The Battle for the Throne of the Best Die-Cutting Machine
The power of a hobby or a creative outlet should not be taken for granted.
Die-cutting has unquestionably established its ground in the following fields: as a favorite creative hobby, an enjoyable pastime, and finally, an entrepreneurial undertaking of many people.
No matter the category you would sort yourself into, whether you consider yourself a crafter, a dabbler, an enthusiast, or an aficionado, I assure you that you found yourself in the right place.
As I am sure you know, I have many things that pique my interest, and I try to engage in many creative hobbies, but die-cutting holds a special place in my heart.
The limitless possibilities that this hobby allows for truly motivate me to push my creative boundaries, and in the end, I always have something to showcase my hard work.
After countless creative endeavors such as personalized presents, cards and invitations and scrapbooking projects, what I as a seasoned crafter appreciate is a mighty die-cutting machine.
Today, I’ll put two die-cutting giants face to face - Cricut Explore Vs. Cricut Maker. They both hail from the same manufacturer, so you will get to see the peculiarities and nuances of both options.
Stay tuned to see which one ultimately deserves to be crowned as the winner of this competition!
Cricut Explore Air Vs. Cricut Maker - The Outline of Details
To paint you the most concise picture of these two products by Cricut, here is an outline of the most important details and characteristics.
|Feature||Cricut Maker||Cricut Explore Air|
|Dimensions||24 x 7.1 x 6.2 inches (58 x 24 x 15 cm)||25.4 x 10 x 9.2 inches (64.5 x 25 x 23.3 cm)|
|Weight||14 pounds (6.6 kg)||10.9 pounds (4.9 kg)|
|Downward force||4 kg||200 g|
|Software||Cricut Design Space||Cricut Design Space|
As indicated in the chart, there is a lot I’ll be discussing today.
So, without further ado, let’s get to assessing the machines!
Cricut Explore Air Vs. Cricut Maker: The Ground Rules for the Comparison
In order to solidify the foundation for pitting two products from the same manufacturers against each other, I will first introduce you to each of their basic descriptions.
Cricut, being a household name in the world of die-cutting gadgets and machines, needs no special introduction, as it has already garnered a large base of faithful customers who are ready to swear on their products.
Before we move on, you might want to check out the best upcoming Cricut deals.
Now, let me then first dive into Cricut Explore Air, and then I will turn Cricut Maker inside out.
Cricut Explore Air - Investigating its Prowess
There is a universal question that I often hear whenever my friends or acquaintances start thinking about getting into die-cutting: Can you recommend a machine that is beginner-friendly?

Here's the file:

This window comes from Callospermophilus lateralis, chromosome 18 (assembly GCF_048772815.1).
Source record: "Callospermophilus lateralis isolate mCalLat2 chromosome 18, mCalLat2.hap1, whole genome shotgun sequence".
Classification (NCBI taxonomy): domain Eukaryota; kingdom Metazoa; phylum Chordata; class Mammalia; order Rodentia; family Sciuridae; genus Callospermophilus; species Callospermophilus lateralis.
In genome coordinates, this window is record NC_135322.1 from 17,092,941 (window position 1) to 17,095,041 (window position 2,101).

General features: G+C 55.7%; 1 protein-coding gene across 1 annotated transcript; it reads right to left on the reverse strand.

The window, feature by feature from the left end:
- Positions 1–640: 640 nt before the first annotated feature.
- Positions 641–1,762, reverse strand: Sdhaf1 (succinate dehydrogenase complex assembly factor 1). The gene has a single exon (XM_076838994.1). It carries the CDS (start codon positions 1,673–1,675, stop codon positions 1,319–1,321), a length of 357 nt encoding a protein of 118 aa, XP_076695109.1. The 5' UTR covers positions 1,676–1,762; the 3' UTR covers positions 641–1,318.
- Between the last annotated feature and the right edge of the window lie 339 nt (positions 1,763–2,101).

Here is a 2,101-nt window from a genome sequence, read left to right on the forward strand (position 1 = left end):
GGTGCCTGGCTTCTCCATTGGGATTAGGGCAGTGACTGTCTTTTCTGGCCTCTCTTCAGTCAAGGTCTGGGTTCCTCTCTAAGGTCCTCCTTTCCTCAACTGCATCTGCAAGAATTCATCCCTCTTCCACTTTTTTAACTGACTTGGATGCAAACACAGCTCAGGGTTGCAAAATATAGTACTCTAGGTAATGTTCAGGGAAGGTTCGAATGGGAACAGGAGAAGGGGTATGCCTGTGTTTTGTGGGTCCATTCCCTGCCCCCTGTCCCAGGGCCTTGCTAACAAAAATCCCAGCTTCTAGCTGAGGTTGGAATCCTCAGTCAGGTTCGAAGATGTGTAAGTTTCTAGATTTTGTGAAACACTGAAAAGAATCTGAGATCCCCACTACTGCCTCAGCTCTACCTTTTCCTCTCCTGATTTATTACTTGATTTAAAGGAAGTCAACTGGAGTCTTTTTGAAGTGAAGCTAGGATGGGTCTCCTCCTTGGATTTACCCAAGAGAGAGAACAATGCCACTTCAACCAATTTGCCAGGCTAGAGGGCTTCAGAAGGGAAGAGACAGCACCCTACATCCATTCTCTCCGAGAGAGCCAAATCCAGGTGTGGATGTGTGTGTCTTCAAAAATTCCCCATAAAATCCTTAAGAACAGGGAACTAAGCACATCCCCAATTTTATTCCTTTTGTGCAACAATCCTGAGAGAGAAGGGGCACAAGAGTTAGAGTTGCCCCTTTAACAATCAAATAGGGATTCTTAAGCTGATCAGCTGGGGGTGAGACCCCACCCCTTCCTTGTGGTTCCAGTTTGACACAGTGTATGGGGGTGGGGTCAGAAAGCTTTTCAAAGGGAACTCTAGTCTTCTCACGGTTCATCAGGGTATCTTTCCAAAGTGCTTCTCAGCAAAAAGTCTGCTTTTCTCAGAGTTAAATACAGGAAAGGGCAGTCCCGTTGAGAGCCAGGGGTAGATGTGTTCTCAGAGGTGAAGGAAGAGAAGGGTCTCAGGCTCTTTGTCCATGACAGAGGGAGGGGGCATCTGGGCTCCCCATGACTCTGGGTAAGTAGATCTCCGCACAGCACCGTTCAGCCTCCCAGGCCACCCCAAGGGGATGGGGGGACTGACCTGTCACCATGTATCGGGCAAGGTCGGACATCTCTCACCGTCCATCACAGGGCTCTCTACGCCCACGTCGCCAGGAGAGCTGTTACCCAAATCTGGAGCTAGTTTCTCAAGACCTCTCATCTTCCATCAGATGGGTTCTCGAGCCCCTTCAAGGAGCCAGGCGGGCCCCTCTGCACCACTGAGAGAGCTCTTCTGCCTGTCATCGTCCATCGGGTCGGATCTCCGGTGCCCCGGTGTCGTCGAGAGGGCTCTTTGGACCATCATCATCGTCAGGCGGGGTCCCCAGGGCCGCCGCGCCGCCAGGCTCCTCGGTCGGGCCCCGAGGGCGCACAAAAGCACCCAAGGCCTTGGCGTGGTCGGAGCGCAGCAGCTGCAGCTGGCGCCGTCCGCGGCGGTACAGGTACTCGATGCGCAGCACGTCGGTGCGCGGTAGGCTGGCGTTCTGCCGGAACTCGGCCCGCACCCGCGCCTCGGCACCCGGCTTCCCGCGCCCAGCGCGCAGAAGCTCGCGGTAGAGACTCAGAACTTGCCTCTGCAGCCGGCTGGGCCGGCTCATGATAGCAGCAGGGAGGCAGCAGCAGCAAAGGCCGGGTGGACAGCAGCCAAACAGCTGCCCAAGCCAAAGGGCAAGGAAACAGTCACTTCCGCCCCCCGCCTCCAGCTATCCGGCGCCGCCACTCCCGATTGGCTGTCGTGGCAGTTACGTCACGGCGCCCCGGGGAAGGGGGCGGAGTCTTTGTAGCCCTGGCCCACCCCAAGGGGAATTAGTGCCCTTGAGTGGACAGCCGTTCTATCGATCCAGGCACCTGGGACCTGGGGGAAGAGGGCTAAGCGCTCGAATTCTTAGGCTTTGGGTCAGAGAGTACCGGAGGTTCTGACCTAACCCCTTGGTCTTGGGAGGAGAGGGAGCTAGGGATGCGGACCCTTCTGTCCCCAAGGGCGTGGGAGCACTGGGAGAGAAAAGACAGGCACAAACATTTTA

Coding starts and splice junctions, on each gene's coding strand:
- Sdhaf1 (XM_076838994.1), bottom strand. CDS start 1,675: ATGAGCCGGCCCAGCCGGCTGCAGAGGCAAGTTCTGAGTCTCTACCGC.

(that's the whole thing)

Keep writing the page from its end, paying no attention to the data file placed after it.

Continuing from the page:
With constantly evolving technological advancements, gadgets getting gadgets, and so on, it seems as if machines become intensely hard to use.
In all honesty, ever since Cricut Explore Air came out, I had no doubts about the machine I would recommend to a complete beginner.
If you are wondering why I described this machine as beginner-friendly, now is the time I specifically explain this. Cricut Explore Air contains a Smart Set, a feature that has pre-loaded material settings.
Check out Cricut Explore Air’s video to uncover more neat tricks about Smart Set:
Let me rave about another cool trait of this machine - transportability. It’s significantly lighter than its opponent, and although it lacks a handle, the Cricut family made sure to send it off to you with a bag.
There is also an option for a wireless connection. You can connect your Explore Air via Bluetooth, and it can be accessed from an iOS or Android device.
Unlike its predecessors, Explore Air can stomach through an astonishing variety of materials while employing both the pen and the blade simultaneously, which makes the entire process a lot less complicated.
Finally, check out how Cricut Explore Air performed in another battle, in my Cricut Explore Air Vs. Silhouette Cameo 3 review.
Spotlight on Cricut Maker
From the very moment that this machine came out, it was gilded with epithets such as revolutionary, the most powerful, or simply put - the best.
This is how Cricut officially announced Cricut Maker:
Its unique and innovative design allows for completion of any project that you have in mind, precisely because it has the following: its rotary blade, designed specifically to cut through any fabric.
A bonus to the prowess of the rotary blade is even more blades that make this machine the super-sleek, sophisticated giant that it is:
The knife blade, used specifically for cutting through thick materials. Medium-weight and thinner materials demand the supreme fine point blade.